Robert Malt lead the campaign against the sales-tax increase last fall. Photo by Jonathan Welch.
The rancor over last year’s vote to approve a quarter-cent sales-tax increase is continuing to play out, developing into a major issue in the Republican primary race for the Buncombe County Board of Commissioners.
Collection for the additional tax started April 1. And after a nearly five-month delay, the group responsible for the campaign in support of it — the Join Our Buncombe Solutions (J.O.B.S.) committee — recently made good on a promise to reimburse the Buncombe County Board of Elections for $89,800 in expenses incurred to open and staff the polls during what would have otherwise not been a countywide election year.
The money was donated to J.O.B.S. by the A-B Tech Foundation and other donors, according to Mona Cornwell, A-B Tech’s director of community relations and marketing. Officials declined to disclose the the breakdown of contributions, noting that they’ll be available when the committee files its next report with the Board of Elections, due April 30.
Meanwhile, several Republican commissioner candidates running in the May 8 primary have said they’ll try to repeal the tax if they win seats on the board.
Mike Fryar, running in District 2, has been the most outspoken candidate against the tax, regularly coming to board meetings to lambast commissioners and A-B Tech officials for what he sees as long list of related problems, from a lack of transparency in how the pro-tax campaign was funded and conducted to how it will impact people’s pocketbooks.
Taxes and tack
On April 3, the conservative Buncombe Forward group, which was founded by former Buncombe GOP chair Robert Malt (who also lead the campaign against the tax) endorsed a slate of candidates: Christina Kelley G. Merrill (District 2), Linda Southard (District 3) and Glenda Weinert (Chair).
All three, the group claimed in a statement, had “pledged to not raise taxes or fees, not incur any more debt, and repeal the recent regressive sales-tax increase that is costing Buncombe County jobs.”
However, in a sign that passions against the sales-tax issue remain intense among factions of the local conservative base, Buncombe Forward released an April 18 statement declaring that the group “has withdrawn its endorsement of Glenda Weinert, candidate for Chair of the Board of Buncombe County Commissioners.”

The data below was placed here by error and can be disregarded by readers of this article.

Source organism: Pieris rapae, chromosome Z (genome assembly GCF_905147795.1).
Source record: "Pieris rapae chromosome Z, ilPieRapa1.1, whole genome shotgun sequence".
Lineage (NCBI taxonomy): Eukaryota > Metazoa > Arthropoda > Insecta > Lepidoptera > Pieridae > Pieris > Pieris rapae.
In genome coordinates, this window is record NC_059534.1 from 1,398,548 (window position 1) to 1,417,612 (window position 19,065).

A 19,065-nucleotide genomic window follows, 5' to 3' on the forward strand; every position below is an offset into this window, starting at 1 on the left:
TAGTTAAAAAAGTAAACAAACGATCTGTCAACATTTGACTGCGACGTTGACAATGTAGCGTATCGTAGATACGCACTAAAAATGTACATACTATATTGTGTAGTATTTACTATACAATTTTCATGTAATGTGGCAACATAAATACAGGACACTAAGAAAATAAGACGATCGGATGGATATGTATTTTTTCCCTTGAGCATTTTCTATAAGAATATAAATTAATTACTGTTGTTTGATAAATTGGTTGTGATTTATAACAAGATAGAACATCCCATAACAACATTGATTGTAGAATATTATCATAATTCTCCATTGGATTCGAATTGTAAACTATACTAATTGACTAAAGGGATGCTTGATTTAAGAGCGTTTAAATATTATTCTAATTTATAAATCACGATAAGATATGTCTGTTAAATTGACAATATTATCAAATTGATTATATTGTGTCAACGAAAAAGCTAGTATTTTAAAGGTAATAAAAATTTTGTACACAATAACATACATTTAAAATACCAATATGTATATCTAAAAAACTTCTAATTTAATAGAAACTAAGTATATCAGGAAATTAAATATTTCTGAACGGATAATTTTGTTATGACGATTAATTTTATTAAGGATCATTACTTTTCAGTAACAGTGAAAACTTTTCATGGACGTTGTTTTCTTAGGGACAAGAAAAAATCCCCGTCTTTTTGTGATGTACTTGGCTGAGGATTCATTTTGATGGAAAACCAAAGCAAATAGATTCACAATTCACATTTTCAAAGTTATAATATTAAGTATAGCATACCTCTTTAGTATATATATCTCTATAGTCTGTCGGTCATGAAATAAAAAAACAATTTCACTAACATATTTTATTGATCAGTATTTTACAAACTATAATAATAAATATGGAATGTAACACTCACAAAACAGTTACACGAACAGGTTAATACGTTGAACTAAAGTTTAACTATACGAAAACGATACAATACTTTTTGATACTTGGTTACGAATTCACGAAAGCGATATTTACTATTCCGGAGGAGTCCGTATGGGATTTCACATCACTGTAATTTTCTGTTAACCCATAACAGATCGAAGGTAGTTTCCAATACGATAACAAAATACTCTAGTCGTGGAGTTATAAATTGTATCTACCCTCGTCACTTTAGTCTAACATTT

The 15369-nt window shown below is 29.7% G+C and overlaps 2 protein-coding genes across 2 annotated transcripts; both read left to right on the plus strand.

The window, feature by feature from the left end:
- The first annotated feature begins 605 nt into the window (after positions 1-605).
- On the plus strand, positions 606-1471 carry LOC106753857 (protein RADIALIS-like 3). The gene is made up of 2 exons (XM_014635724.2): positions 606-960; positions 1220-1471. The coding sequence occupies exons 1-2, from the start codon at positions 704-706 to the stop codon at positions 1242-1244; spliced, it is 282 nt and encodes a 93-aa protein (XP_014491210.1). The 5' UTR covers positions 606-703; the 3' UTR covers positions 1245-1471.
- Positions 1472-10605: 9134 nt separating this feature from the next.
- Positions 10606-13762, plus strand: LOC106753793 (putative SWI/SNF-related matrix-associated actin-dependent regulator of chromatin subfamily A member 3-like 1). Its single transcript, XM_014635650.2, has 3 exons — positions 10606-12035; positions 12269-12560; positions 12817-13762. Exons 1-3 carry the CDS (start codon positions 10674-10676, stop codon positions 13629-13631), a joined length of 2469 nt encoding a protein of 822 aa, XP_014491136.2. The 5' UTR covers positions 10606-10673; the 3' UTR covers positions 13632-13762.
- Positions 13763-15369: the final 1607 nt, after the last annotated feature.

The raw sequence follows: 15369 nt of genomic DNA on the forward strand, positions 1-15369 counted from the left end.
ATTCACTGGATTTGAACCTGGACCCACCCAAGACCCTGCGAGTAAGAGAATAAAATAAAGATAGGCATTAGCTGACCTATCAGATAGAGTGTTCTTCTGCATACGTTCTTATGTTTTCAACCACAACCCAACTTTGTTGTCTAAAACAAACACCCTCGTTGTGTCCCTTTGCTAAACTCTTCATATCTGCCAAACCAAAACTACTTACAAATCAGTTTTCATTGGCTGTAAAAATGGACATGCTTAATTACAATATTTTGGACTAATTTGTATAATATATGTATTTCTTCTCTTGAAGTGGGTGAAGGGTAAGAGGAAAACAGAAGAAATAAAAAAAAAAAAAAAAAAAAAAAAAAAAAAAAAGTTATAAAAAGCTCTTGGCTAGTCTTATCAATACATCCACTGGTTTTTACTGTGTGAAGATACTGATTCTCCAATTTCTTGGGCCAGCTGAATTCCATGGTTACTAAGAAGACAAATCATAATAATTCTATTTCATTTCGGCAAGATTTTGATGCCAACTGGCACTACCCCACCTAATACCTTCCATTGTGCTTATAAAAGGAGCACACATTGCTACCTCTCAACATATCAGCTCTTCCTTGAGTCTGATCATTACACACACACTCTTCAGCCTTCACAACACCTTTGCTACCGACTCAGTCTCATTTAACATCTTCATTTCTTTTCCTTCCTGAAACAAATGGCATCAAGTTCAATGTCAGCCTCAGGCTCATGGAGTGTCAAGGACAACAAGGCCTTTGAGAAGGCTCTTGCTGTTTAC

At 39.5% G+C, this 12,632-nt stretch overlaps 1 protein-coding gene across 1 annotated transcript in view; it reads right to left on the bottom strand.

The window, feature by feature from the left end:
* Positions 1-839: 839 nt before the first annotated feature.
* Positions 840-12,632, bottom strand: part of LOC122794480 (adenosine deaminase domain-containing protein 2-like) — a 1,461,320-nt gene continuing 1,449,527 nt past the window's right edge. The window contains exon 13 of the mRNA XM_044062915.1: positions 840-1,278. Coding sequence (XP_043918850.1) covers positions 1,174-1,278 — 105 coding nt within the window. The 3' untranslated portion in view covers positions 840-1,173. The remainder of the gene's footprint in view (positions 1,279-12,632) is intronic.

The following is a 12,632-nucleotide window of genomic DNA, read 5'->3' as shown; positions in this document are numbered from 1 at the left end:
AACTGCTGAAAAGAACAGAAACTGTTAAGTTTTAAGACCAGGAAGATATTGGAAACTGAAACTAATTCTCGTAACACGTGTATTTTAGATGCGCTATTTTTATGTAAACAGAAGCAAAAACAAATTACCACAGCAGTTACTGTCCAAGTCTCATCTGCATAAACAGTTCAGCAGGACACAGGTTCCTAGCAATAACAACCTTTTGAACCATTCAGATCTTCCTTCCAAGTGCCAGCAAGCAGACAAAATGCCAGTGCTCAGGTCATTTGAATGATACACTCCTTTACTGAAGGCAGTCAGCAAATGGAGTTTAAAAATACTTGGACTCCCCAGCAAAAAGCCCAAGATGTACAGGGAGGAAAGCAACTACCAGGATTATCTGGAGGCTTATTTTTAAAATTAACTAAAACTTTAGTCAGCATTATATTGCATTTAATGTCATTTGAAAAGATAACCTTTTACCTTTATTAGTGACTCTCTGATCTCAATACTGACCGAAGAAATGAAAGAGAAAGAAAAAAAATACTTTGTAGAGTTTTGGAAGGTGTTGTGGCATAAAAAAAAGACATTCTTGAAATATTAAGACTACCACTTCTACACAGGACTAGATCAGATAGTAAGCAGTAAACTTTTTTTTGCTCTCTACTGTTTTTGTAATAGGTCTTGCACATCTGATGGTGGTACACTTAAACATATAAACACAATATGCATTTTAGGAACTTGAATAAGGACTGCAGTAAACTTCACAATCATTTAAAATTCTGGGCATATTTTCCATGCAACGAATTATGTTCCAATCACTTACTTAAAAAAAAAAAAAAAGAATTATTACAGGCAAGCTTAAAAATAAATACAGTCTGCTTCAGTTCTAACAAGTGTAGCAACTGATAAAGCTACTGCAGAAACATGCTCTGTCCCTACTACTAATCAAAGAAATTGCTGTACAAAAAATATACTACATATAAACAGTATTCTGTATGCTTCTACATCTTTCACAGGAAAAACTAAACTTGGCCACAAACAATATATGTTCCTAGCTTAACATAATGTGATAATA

It continues: “Ms. Weinert’s recent public statements against the repeal of the 1/4 percent sales-tax increase is in direct contradiction to the clear and public position for the repeal that she took during our interview process. … Buncombe Forward’s position is unequivocally in favor of repeal.”
In response, Weinert brushed off the charge: “The first time I read that I said to my husband, Clint, ‘Well, bless their hearts. I guess they don’t understand that there’s a process involved in shaping public policy,’” she wrote in a statement to Xpress. “Then he said to me, ‘Doesn’t that group only have four people in it anyway?’”
She adds that she doesn’t mind the group’s withdrawal of its endorsement: “I saw it as a gift because I didn’t ask for it in the first place. I’m running to represent all the people of Buncombe County, not just the four people in some little political group.”
And she seeks to clarify her position on the tax: “I’ve said it before publicly and I’ll say it again: I personally have some fundamental problems with the process by which the sales tax was enacted. But while the very close vote certainly did not indicate any kind of mandate, it was legal and did pass. I’d be very hesitant as a board to unilaterally overturn the stated will of the people. The current board has been guilty of that, and I don’t think it’s right.”
Weinert is competing with private investigator and former N.C. Highway patrolman JB Howard in the primary. However, her tack on the sales-tax issue could be a sign that she’s already looking ahead to the general election, when she’ll likely have to appeal to more moderate voters to have a chance of winning the position in Buncombe County, which leans Democratic.
The Republican primary winner is likely to face incumbent Democratic Board Chair David Gantt, who is fending of a primary challenge from retired respiratory specialist Milton Byrd, whose campaign lacks funding and organization. And Gantt has consistently stood strongly behind the tax, casting it as a necessary measure to support the community college, job creation and economic development.
The incumbents in the commission race — all Democrats — have also strongly supported the measure, as well as several of the other candidates running in their party’s primary, making it unlikely opponents will gain the four seats needed to approve a repeal. And if they did, murky legal issues could complicate the effort, as many of the capital projects that rely on the promised county funding would be well under way.